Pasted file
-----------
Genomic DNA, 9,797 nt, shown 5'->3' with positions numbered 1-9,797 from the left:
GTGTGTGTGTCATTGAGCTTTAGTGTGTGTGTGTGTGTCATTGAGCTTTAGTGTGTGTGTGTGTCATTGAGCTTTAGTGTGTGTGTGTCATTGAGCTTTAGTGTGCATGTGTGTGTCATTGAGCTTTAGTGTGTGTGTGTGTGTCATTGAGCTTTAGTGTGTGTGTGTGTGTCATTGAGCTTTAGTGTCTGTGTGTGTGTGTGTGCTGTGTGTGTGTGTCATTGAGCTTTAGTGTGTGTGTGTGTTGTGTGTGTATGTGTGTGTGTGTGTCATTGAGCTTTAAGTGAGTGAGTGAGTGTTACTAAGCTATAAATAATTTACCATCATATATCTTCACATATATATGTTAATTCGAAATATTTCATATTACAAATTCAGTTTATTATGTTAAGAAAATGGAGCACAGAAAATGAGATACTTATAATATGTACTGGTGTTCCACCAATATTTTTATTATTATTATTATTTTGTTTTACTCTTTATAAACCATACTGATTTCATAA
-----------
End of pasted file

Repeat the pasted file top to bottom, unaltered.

Genomic DNA, 9,797 nt, shown 5'->3' with positions numbered 1-9,797 from the left:
GTGTGTGTGTCATTGAGCTTTAGTGTGTGTGTGTGTGTCATTGAGCTTTAGTGTGTGTGTGTGTCATTGAGCTTTAGTGTGTGTGTGTCATTGAGCTTTAGTGTGCATGTGTGTGTCATTGAGCTTTAGTGTGTGTGTGTGTGTCATTGAGCTTTAGTGTGTGTGTGTGTGTCATTGAGCTTTAGTGTCTGTGTGTGTGTGTGTGCTGTGTGTGTGTGTCATTGAGCTTTAGTGTGTGTGTGTGTTGTGTGTGTATGTGTGTGTGTGTGTCATTGAGCTTTAAGTGAGTGAGTGAGTGTTACTAAGCTATAAATAATTTACCATCATATATCTTCACATATATATGTTAATTCGAAATATTTCATATTACAAATTCAGTTTATTATGTTAAGAAAATGGAGCACAGAAAATGAGATACTTATAATATGTACTGGTGTTCCACCAATATTTTTATTATTATTATTATTTTGTTTTACTCTTTATAAACCATACTGATTTCATAA